Conclusion

The techniques used in the current study were not totally effective at removing the Try-in paste; however, the presence of remaining material did not influence the bond strength of the restorations. It was observed that the methods of the temporary paste removal may affect the bond strength of ceramic restorations.

Acknowledgments

This study was supported in part by PAPE – Programa de Apoio à Pesquisa – University of Uberaba . We thank Ivoclar-Vivadent, Liechtenstein, for the financial support for this study. We also thank Marcos Massao Shimano for help us push-out test.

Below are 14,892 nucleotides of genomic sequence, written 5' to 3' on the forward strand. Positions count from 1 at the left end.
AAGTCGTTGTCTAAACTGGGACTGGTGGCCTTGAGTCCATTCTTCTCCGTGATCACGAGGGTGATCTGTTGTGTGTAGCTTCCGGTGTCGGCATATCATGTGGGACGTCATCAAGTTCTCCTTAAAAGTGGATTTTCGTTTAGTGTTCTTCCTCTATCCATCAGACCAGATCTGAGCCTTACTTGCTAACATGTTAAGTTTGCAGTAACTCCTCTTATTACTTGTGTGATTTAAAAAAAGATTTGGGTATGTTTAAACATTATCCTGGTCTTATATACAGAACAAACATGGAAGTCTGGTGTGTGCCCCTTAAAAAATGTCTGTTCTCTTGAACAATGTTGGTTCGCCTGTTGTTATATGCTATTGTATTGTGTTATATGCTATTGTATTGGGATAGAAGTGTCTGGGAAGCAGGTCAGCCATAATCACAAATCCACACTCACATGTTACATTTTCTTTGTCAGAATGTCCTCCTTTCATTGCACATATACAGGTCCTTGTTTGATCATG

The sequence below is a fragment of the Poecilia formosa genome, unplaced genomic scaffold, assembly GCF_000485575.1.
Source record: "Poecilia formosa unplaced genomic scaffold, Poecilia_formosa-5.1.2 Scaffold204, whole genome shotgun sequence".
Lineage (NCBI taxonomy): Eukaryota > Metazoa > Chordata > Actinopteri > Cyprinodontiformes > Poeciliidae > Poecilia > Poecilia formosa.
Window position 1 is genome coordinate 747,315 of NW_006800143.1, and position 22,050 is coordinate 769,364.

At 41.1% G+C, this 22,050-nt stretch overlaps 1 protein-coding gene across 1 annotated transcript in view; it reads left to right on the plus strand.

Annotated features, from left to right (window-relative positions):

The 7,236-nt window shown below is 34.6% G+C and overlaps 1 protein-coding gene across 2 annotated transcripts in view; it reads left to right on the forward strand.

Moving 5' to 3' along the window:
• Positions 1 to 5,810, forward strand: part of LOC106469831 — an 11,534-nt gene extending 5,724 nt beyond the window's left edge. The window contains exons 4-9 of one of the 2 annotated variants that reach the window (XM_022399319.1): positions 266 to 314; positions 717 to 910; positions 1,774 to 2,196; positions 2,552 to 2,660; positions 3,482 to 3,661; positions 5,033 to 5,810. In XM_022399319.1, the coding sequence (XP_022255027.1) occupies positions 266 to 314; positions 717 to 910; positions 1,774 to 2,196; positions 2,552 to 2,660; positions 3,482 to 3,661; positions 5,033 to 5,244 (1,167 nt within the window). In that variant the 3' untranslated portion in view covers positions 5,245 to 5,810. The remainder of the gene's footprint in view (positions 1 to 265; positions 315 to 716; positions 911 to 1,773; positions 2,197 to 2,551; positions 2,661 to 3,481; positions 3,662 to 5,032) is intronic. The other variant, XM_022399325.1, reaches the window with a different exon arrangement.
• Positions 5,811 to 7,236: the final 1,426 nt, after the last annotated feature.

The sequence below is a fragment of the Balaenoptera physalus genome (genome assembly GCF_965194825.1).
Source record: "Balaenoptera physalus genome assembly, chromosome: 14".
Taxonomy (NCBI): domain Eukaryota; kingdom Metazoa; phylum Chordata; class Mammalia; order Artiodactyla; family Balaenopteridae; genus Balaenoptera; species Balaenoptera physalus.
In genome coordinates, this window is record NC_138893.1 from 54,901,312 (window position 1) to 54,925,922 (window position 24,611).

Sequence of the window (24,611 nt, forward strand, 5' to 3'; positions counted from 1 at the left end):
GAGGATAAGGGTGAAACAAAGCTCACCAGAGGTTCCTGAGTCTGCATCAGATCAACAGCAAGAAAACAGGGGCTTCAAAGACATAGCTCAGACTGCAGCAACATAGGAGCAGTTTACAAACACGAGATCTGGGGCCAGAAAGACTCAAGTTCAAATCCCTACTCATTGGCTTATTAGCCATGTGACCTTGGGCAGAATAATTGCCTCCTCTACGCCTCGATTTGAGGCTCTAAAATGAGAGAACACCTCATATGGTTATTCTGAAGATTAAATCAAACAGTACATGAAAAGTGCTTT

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Effect of ‘Try-in’ paste removal method on bond strength to lithium disilicate ceramic Renato Abdalla Prata , Vinicius Pires de Oliveira , Fernando Carlos Hueb de Menezes , Gilberto Antônio Borges , Osvaldo Scopin de Andrade and Luciano de Souza Gonçalves Journal of Dentistry, 2011-12-01, Volume 39, Issue 12, Pages 863-870, Copyright © 2011 Elsevier Ltd Abstract Objectives The aim of this study was to evaluate four methods of Try-in paste removal from a lithium disilicate ceramic surface before cementation and assess the influence on bond strength to a resin luting cement. Methods Slices of dentine (1.6 mm thick) were sectioned from the crown of human third molars and truncated cone shape cavities were made with diamond burs. IPS e.max Press ceramic blocks were obtained for each cavity, etched with hydrofluoric acid and fixed with temporary paste, except for Group G1, which was cemented according to the manufacturer's instructions. Try-in paste was removed from the experimental groups using different techniques: G2, ultrasonic bath in distilled water (5 min); G3, air/water spray (1 min); G4, etched with phosphoric acid (2 min) + air/water spray (30 s) and G5, etched with phosphoric acid before and after hydrofluoric acid application + air/water spray (30 s). The ceramic restorations were cemented with the same procedures as G1. Push-out bond strength testing (MPa) was performed in a universal testing machine with a crosshead speed of 0.5 mm/min. Results One way ANOVA and Tukey's test ( P < 0.05) were applied: G4(19.21)a, G2(17.09)ab, G1(16.82)ab, G3(16.18)ab and G5(15.9)b. The results showed that all of the experimental groups showed remaining particles of Try-in paste. The bond strength in G4 was statistically higher than in G5. No significant difference was shown in the other groups. There was a predominance of adhesive failures between resin cements and ceramics in G5. Conclusion The techniques used were not totally effective at removing the Try-in paste; however, the presence of remaining material did not influence the bond strength of restorations. The methods of temporary paste removal may affect the bond strength of ceramic restorations. 1 Introduction Dental offices have experienced a growth in the number of patients seeking an enhanced appearance of their smile, which has encouraged the development and improvement of materials, allowing the professional to select the most suitable option for each case. As a result, adhesive techniques have become necessary in practically all restorative procedures. Restorative materials allied with the adhesive technique have made it possible to implement a conservative philosophy regarding preparations, particularly in anterior regions, where cosmetics are of primary importance. Therefore, the indication of indirect restorations that require planned and controlled wear may be much more effective in terms of cosmetics and durability. Ceramics have characteristics capable of mimicking the natural structures present in a tooth and can be indicated in a majority of restorative treatments. In addition to being chemically stable, ceramics present excellent optical properties, thus guaranteeing their outstanding place amongst restorative materials. Historically, the low strength and high brittleness of ceramics made them dependent on metal reinforcement. Over the years, these metal copings have been replaced by metal-free reinforced ceramics. Therefore, the indication of laminated ceramics reinforced with lithium disilicate may be indicated for cosmetic restorative procedures. Adhesive cementation systems have been considered the best option for luting ceramic restorations and the application of low viscosity resins on prepared teeth has demonstrated good biomechanical behaviour, particularly with ceramic restorations. Nevertheless, with the advent of more conservative preparations, the cement shade has a direct influence on the end result of a restoration. In many cases, the laminated ceramic is less than 1 mm thick and the aesthetics of the end result depend on the shade of the substrate, shape and anatomy of the teeth, restoration thickness, and finally, on the cement. In order to obtain a satisfactory aesthetic result, the clinician may use Try-in pastes to simulate the final colour of the restoration. According to the manufacturer, these pastes contain water soluble glycerin, reinforced by mineral elements and colouring agents, and when applied before definitive cementation, allow the professional to evaluate the final shade of a restoration, considering the colour of the substrate, cement colour, and the translucency of the ceramic, providing an adequate cosmetic approximation of the restoration. However, the application of these agents may lead to internal contamination of the ceramic and interfere in the bond strength of the restoration. Effective bonding depends on the cleanliness of the bonding surfaces. Therefore, removal of these contaminants before ceramic cementation is a critical procedure for the long term clinical success of a restoration. Various methods, such as the use of an ultrasonic bath or acid agents have been used to obtain decontaminated surfaces, allowing better bonding ; however, there are no conclusive studies regarding the efficiency of these methods of decontamination. Thus, the aim of this current study was to evaluate surface cleaning techniques after the use of a Try-in paste, and to verify their influence on bond strength to lithium disilicate-based ceramic restorations. The null hypotheses in the present study suggest that: (i) there would be no difference amongst the techniques for removing the temporary Try-in cementation paste from the surface of the lithium disilicate-based ceramic surface. (ii) The use of the temporary Try-in cementation paste would not interfere in the bond strength between the ceramic and dentine. 2 Materials and methods The study was approved by the Research Ethics Committee of the Dental School of the University of Uberaba, Brazil (Protocol CAAE-0009.0.227.000-09). Extracted sound human third molars were immersed in distilled water at 4 °C and used within 4 months after extraction. 2.1 Dentine preparation Slices of dentine were sectioned from the crowns of human third molars using a water-cooled diamond saw (Isomet 1000, Buehler Ltd., Lake Bluff, IL, USA). The slices were embedded in epoxy resin (Buehler) and wet-ground with 600-grit SiC abrasive papers to obtain a flat surface only in dentine. The slices were standardized to a thickness of 1.6 mm (±0.1 mm) using a digital calliper (Mitutoyo Corporation, Kawasaki, Japan) with an accuracy of 0.01 mm. Cavities were prepared with #3131 diamond burs (KG Sorensen, Barueri, SP, Brazil) at high-speed, under air/water cooling and using a custom-made preparation device ( Fig. 1 ) to standardize the cavity dimensions: widest diameter of 2.3 mm, smallest diameter 1.9 mm and height 1.6 mm. The cavity, before cementation, is presented in Fig. 2 . Fig. 1 Detail of cavity preparation. Fig. 2 Top-view of the cavity before cementation. 2.2 Ceramic block production and cementation process After cavity preparation, an impression was taken using a polyvinyl siloxane material (Virtual – Ivoclar-Vivadent, Liechtenstein) and reproduced in type V dental stone (Exadur, Polidental, Cotia, SP, Brazil) to obtain a wax pattern. The e.max Press ceramic blocks (Ivoclar-Vivadent, Schaan, Liechtenstein) were fabricated using the heat-pressed ceramic procedure and following the manufacturer's instructions. The ceramic restorations were etched with hydrofluoric acid (IPS Ceramic Etching Gel – Ivoclar-Vivadent, Liechtenstein) for 20 s, rinsed with distilled water in an ultrasonic bath for 5 min and air-dried. The specimens were divided into five groups ( n = 10) and treated as shown in Table 1 . After removing the Try-in material, a silane agent was applied for 15 s and air-dried for cementation. In all of the groups, the dentine was etched with 37% phosphoric acid (Total Etch – Ivoclar Vivadent) for 60 s, rinsed for 15 s and dried using a cotton pellet. A one-bottle adhesive system (Excite – Ivoclar-Vivadent) was applied according to the manufacturer's instructions and photoactivated for 10 s with 1200 mW/cm 2 using the LED light source, Radii-cal (SDI Ltd. – Bayswater, Victoria, Australia). Dual curing resin cement Variolink II (Ivoclar-Vivadent) was mixed and inserted into the cavity and the ceramic blocks were placed under static load (0.454 kgF for 1 min). The excess cement was removed with a disposable applicator (Microbrush International – Grafton, Wisconsin, USA). The Radii-cal (SDI Ltd., 1200 mW/cm 2 ), was used to photoactivate the specimen surfaces for two periods of 40 s, one from top and other from the bottom surface. The specimens were stored in 100% relative humidity at 37 °C, for 24 h. Table 1 Division of the groups and respective treatment. Groups Try-in Try-in removal procedure G1 No No G2 Yes 5 min ultrasonic bath G3 Yes Air/water spray for 1 min G4 Yes Application of phosphoric acid 37% for 1 min + air/water spray for 1 min G5 Yes Application of phosphoric acid 37% for 1 min + air/water spray for 1 min + application of hydrofluoric acid 10% for 1 min + application of phosphoric acid 37% for 1 min + air/water spray for 1 2.3 Push out bond strength test and Scanning Electron Microscope (SEM) Analysis The push out test was performed in a universal testing machine (EMIC DL 3000, Emic, São José dos Pinhais, PR, Brazil). A metal cylinder with a central orifice adapted to the machine was used as the base for the specimens ( Fig. 3 ). Each specimen was placed on the cylinder with the larger base of its cavity against the orifice on the metal cylinder surface. The small base was then loaded with a 1.9 mm diameter cylindrical plunger (touching only the ceramic base) at a cross-head speed of 0.5 mm/min until failure of the bond on the lateral walls between the ceramic and cavity. The load was recorded by the testing machine and used to calculate the push-out force (PF) in N as follows: PF = ( Lg / A 1), where L was the fracture load (kgF), g the acceleration of gravity (9.80665 m/s 2 ) and A 1 the lateral area of the ceramic cone (mm 2 ). The push-out bond strength data were submitted to one-way ANOVA and Tukey's test ( P > 0.05). Fig. 3 Push-out bond strength test. After testing, the fractured specimens were coated with gold and examined by SEM (JSM 5600LV, JEOL Inc., Peabody, MA, USA) in order to classify the failure modes. For the interface analyses, the SEM examinations were performed as described before the bond strength tests. After storage, the specimens were longitudinally sectioned through the middle portion of the ceramic cone base and the specimens were embedded cross-sectionally in epoxy resin (Buheler). After 24 h (to allow for resin polymerization), the specimens were wet-polished with 600-, 1200- and 2000-grit SiC paper, and then polished with 1 μm, 0.3 μm and 0.05 μm Al 2 O 3 suspensions. The cross-sectional profiles were examined by SEM, focusing on integrity, homogeneity and continuity along the bond interface. In order to observe the topography of the surfaces and evaluate the presence of Try-in paste contamination, etched and non-cemented specimens ( n = 3) for each cleaning procedure and control were coated with gold and examined by SEM. 3 Results SEM images of surface topography and ceramic/cement bond interface are shown in Figs. 4–6 . For G1, dissolution of the vitreous phase was observed, with complete exposure of the lithium disilicate crystals ( Fig. 4 A), providing an adequate substrate for adhesion and resulting in a high quality cement interface ( Fig. 4 B). In the other groups (G2–G5), the presence of contamination and the cross-sections of the ceramic-cement interfaces can be seen in Figs. 5 and 6 . Fig. 4 (A) SEM images of lithium disilicate crystals exposed after the hydrofluoric acid etching (G1). (B) Resin cement (RC) and ceramic (Cm) interface. The pointers show a continuous interface without gaps or unfilled voids. Fig. 5 SEM images of G2 (A) show a surface topography with the presence of Try-in adhered to lithium disilicate crystals (white arrows); the ellipse shows an area where the debris prevented crystal observation. The bond interface between the resin cement (Rc) and ceramic (Cm) can be seen in image B, no gaps or unfilled voids were observed in this group. For G3, few crystals are observed in C (white arrows), as the largest amount of contamination with porous aspect is identified with (*). The SEM interface analysis of G3 shows the presence of cracks (pointers) between the resin cement (Rc) and ceramic (Cm) (D). Fig. 6 Image A shows a large quantity of contamination demonstrated by the ellipses. In Image B, small failures are pointed out in the resin cement and ceramic interface. For G5, a large quantity of contamination with a porous aspect was observed in image C (*). The crystals indicated with white arrows present a large number of porosities. Another aspect observed only in image C is the presence of empty spaces marked by # and delimited by a dotted line. The separation that occurred at the interface between the resin cement and ceramic can be seen in image D. After normality ( P = 0.716) and equal variance testing ( P = 0.901), the Push-out bond strength values were submitted to one-way ANOVA ( Table 2 ). The results of the Push-out Bond strength test and the distribution of the failure mode are shown in Table 3 . The G4 means were statistically higher than G5. The other groups did not show any statistical differences. The adhesive failures between cement and dentine (ACD) were predominant in G1 and G2. Mixed failures between cement and dentine (MIX) were predominant in G3 and G4. G5 was the only one group that presented adhesive failures between the ceramic and resin cement (ACC). Details on the failure modes are shown in Fig. 5 . Adhesive failures can be seen in Fig. 7 A (dentine side) and A′ (ceramic side). Fig. 7 B presents a mixed failure. ACC is shown in Fig. 7 C (dentine side) and Fig. 7 C′ (ceramic side). Details of this failure are shown in Fig. 7 D and E. Table 2 One-way ANOVA. Source of variations DF SS MS F P Between groups 4 67.869 16.967 2.581 0.050 Residual 45 295.849 6.574 Total 49 363.718 Table 3 Mean of the push-out bond strength and distribution of the failure mode. Groups Push-out bond strength Distribution of failure mode ACD MIX ACC G1 16.82 (2.98) ab 6 4 – G2 17.09 (2.27) ab 9 1 – G3 16.18 (2.32) ab 5 5 – G4 19.21 (2.20) a 5 5 – G5 15.90 (2.92) b 2 3 5 Different small letters in column represent statistic difference to the Tukey's Test ( P < 0.05). ACD, adhesive failure between ceramic and dentine; MIX, failure mixed; ACC, adhesive failure between ceramic and resin cement. Fig. 7 In images A (dentine side) and A′ (ceramic side), the adhesive failure between resin cement and dentine (ACD) can be seen. In images B and B′, a mixed failure (FM) with a portion of adhesive fracture between dentine and resin cement (Dn) and part of cohesive failure in resin cement (Rc) is shown. On the ceramic side (B′), the opposite part of cohesive failure (Rc) and adhesive portion of failure (*) can be seen. In images C (dentine side) and C′ (ceramic side), the adhesive failure mode between ceramic (Cm) and resin cement (Rc) is shown, a small part of dentine can still be seen (Dn). The details of this failure mode are observed at higher magnification in images D and E. 4 Discussion Bonding ceramic to dental structures by using resin adhesive systems increases the fracture strength of the tooth and restoration, whilst also minimizing crack formation, a determining factor in treatment success or failure. However, contaminants on the internal surface of the bonding surfaces may diminish the bond strength and must be removed before definitive cementation. In the present study, all of the methods for removing the temporary cementation agent were shown to not be efficient, as the presence of the material were left behind. Nevertheless, the presence of remnants of the material did not interfere with the bond strength results of all of the groups, as the results from Group G4 were statistically superior to those of G5. Therefore, the null hypotheses of the study were partially rejected. Fig. 4 presents the recommended condition for the bonding surfaces performed in G1 as recommended by the restorative material manufacturer, and without the application of the temporary cementing agent, Try-in. The application of hydrofluoric acid for 20 s removed the vitreous matrix, exposing the lithium disilicate crystals and leaving the surface free of impurities, which favoured the adhesive procedure and has been demonstrated in previous studies. The time of 20 s for etching ceramics reinforced with lithium disilicate is recommended by the manufacturer, although removal of the vitreous matrix did not affect the integrity of the crystal reinforcement, as seen in Fig. 4 A. This condition allowed the formation of an interface without interrupting the continuity between the resin cement and ceramic, thus contributing to no gap formation between the materials ( Fig. 4 B). Ultrasonic cleaning for 5 min (G2) ( Fig. 5 A) partially removed the temporary cementation paste; nevertheless, residues of the material remained adhered to the lithium disilicate crystals. The vibration promoted by the ultrasonic bath appears to have fragmented the Try-in residues, particularly when compared with the other experimental groups, which presented plates of the material. The bath time of 5 min was based on cleaning ceramic test specimens in a previous study. However, this duration seems too short for the complete removal of Try-in, although this material is composed of water soluble glycerin, as informed by the manufacturer. The presence of spaces could be perceived between the crystals, thus allowing the interaction between the resin cement and ceramic whilst not affecting the bond strength. This resulted in a bond interface that was continuous and without the presence of gaps, similar to that observed in Group G1. The cement/ceramic bond interface of G2 can be seen in Fig. 5 B. The samples submitted to cleaning with a jet of air/water (G3) presented a larger amount of contamination, resulting in the formation of plates with a porous aspect and the exposure of few lithium disilicate crystals ( Fig. 5 C). This result indicates that the mechanical action of the jet of air/water was less efficient for removing Try-in than the ultrasonic bath. Although the difference in surface topography was perceptible, this difference was not reflected in the bond strength values, although the analysis of the interface of this group demonstrated the presence of gaps between the cementing agent and ceramic ( Fig. 5 D). This leads one to believe that, even with less interaction between the cement and ceramic, the bond between the dentine and resin cement was still superior, which was confirmed by the high rate of adhesive fractures between the resin cement and dentine found in this group. Although the manufacturer recommends these methods for removing the temporary cementation paste, no bath time or any form of application of water or any other solvent was indicated in their recommendations, despite the manufacturer itself emphasizing that the presence of residues could affect the bond of the material. Some studies have shown that the use of phosphoric acid could be efficient for cleaning and decontaminating ceramic surfaces before cementation. In the present study, the use of phosphoric acid provided distinct results, both with regard to the surface topography and the bond strength. Fig. 6 A shows a large quantity of contamination demonstrated by the ellipses. The partially exposed crystals presented small porosities (white arrows). The porosities may have resulted from the exposure to acid, since this was not observed in G1–G3. This finding corroborates a previous study that showed irregular etching patterns when a leucite-based ceramic was submitted to different time intervals of hydrofluoric acid application. This may also explain the small failures indicated in Fig. 6 B. The bond strength in this group did not differ statistically from G1 to G3; however, it was statistically higher than that of G5, which also did not differ from that of the others. The number of mixed failures in G4 was similar to those in G3, which also presented failures at the interface; however, the bond strength to dentine still appears to be the weakest link when bonding to ceramic, equaling the bond strength values. For G5, a large quantity of contamination with a porous aspect was observed in Fig. 6 C. The crystals pointed out by the white arrows present a large number of porosities, which possibly weakened the lithium disilicate crystals. Another aspect observed only in Fig. 6 C was the presence of empty spaces. In a previous study, Naves et al. also related the appearance of these spaces in vitreous ceramics reinforced with leucite, when submitted to prolonged etching times or successive applications of acid, as performed for cleaning in this group. In that previous study, a reduction in bond strength values and an increase in cohesive fractures in ceramic and mixed fractures were also observed. Fig. 6 D shows the separation that occurred at the interface between the resin cement and ceramic, probably caused by the action of successive applications of acids on the crystals and vitreous matrix, causing it to weaken. This is reflected in the failure pattern found in the bond strength samples of G5 ( Fig. 7 C and C′), in which adhesive failure between the ceramic and resin cement predominated, as shown in Table 3 . The details of this failure mode are observed at higher magnification in Fig. 7 D and E. Another hypothesis that could explain the adhesive behaviour of the restorations in G5 would be the repeated application of hydrofluoric acid, before and after the use of the tested paste. This procedure increased the etching time recommended by the manufacturer (overetching) and could have caused the accumulation of crystalline residues deposited on the ceramic surfaces and greater depth of dissolution promoted by the increase in etching time. According to previous studies, extended contact of hydrofluoric acid on the silica-based ceramics could produce insoluble silicon fluoride salts, which may remain on the surface as a byproduct affecting the bond strength and weaken the ceramic or create unfilled voids underneath the resin cement layer. The first hypothesis was partially rejected, since the Try-in removal methods showed different surface conditions resulting in the presence of Try-in paste contamination (G2 and G4) or unconventional vitreous matrix dissolution (G3, G4 and G5) when compared with Group G1. The second hypothesis was partially rejected, since the bond strength for G4 was higher than for G5, and there were no significant differences for the other groups. The low influence of the treatments on bond strength may have occurred as a result of the test having been performed 24 h after cementation. It is necessary to conduct a study that takes into consideration the degradation of the interface by ageing to provide more precise data about the longevity of indirect restorations cemented after use of the temporary cementation paste, Try-in. 5 Conclusion The techniques used in the current study were not totally effective at removing the Try-in paste; however, the presence of remaining material did not influence the bond strength of the restorations. It was observed that the methods of the temporary paste removal may affect the bond strength of ceramic restorations. Acknowledgments This study was supported in part by PAPE – Programa de Apoio à Pesquisa – University of Uberaba . We thank Ivoclar-Vivadent, Liechtenstein, for the financial support for this study. We also thank Marcos Massao Shimano for help us push-out test. References 1. Conrad H.J., Seong W.J., Pesun I.J.: Current ceramic materials and systems with clinical recommendations: a systematic review. 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